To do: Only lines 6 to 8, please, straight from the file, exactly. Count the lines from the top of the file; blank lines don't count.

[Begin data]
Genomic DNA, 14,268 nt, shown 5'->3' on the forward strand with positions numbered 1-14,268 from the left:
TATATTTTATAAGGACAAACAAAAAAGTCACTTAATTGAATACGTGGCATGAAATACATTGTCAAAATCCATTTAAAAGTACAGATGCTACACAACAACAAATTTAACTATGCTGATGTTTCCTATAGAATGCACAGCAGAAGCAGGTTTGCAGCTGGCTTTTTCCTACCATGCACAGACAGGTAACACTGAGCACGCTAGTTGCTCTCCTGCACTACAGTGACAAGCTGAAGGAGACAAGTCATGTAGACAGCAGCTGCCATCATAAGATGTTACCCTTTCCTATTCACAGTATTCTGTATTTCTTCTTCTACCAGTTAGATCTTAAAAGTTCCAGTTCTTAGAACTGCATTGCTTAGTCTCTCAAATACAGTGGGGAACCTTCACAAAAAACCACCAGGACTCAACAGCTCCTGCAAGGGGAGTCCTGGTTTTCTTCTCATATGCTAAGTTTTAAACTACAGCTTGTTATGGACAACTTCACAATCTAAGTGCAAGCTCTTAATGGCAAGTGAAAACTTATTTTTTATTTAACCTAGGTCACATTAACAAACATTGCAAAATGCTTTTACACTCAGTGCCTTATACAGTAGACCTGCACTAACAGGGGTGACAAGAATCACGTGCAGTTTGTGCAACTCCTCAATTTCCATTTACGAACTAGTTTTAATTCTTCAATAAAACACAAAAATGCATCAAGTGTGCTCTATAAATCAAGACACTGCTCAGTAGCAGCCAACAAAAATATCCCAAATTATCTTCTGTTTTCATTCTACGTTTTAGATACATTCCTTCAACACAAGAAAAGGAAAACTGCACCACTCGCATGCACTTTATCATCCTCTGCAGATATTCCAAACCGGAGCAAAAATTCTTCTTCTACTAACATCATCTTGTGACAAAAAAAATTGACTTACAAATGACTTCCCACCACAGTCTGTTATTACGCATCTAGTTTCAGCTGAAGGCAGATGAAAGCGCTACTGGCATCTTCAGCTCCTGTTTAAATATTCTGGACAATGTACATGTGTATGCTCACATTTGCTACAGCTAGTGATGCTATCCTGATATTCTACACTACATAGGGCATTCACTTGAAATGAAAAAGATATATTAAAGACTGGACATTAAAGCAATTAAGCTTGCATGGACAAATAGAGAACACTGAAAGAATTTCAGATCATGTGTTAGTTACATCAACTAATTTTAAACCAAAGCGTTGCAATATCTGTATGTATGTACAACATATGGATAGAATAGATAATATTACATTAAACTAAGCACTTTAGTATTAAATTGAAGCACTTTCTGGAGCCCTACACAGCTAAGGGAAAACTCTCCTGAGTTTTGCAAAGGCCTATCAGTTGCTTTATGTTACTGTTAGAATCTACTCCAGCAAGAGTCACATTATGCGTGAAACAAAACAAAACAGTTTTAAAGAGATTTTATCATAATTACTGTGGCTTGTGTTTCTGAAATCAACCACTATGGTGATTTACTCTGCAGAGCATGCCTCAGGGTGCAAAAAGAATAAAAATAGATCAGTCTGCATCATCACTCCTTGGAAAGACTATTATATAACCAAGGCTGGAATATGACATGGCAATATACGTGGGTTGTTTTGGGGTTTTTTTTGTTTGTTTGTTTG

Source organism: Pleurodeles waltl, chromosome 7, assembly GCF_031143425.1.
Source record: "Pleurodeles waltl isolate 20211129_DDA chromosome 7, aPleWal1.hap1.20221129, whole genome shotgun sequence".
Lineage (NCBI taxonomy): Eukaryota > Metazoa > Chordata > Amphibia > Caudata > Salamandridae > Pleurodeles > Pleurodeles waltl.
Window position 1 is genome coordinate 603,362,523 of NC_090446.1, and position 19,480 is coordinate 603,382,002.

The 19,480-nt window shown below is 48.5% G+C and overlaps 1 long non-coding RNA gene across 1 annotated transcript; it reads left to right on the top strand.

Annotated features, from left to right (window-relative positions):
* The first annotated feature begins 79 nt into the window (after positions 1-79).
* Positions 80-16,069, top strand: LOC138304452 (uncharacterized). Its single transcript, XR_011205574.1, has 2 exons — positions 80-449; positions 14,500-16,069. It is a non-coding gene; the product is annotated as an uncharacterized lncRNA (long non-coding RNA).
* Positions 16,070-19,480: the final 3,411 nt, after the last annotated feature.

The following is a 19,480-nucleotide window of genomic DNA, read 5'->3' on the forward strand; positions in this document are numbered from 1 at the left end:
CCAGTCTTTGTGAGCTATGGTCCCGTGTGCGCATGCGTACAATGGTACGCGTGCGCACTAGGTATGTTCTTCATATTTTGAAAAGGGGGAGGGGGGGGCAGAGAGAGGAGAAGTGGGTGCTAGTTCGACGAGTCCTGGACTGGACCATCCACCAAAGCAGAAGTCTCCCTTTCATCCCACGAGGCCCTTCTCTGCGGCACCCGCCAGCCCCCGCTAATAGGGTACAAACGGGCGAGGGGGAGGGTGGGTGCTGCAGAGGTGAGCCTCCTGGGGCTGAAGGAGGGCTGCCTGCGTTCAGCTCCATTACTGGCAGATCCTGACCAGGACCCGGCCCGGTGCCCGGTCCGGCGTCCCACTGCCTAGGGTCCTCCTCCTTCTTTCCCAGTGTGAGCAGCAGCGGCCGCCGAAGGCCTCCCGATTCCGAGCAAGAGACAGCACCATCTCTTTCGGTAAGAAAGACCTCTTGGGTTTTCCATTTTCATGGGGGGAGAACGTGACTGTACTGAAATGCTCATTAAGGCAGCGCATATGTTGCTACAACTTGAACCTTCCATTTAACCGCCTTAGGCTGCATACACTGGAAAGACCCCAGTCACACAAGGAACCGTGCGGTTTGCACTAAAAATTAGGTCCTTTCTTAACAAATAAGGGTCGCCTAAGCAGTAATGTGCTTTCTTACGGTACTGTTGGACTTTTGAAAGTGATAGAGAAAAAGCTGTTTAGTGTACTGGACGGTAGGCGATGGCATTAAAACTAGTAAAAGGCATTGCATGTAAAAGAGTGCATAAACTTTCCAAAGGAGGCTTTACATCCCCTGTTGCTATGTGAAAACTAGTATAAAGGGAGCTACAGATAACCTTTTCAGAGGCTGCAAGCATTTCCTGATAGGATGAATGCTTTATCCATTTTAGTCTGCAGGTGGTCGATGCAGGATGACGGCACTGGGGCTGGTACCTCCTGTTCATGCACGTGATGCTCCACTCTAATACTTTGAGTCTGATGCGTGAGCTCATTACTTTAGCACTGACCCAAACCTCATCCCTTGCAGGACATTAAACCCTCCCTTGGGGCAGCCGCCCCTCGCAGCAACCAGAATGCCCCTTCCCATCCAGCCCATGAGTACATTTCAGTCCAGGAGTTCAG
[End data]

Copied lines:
Window position 1 is genome coordinate 603,362,523 of NC_090446.1, and position 19,480 is coordinate 603,382,002.

The 19,480-nt window shown below is 48.5% G+C and overlaps 1 long non-coding RNA gene across 1 annotated transcript; it reads left to right on the top strand.

Annotated features, from left to right (window-relative positions):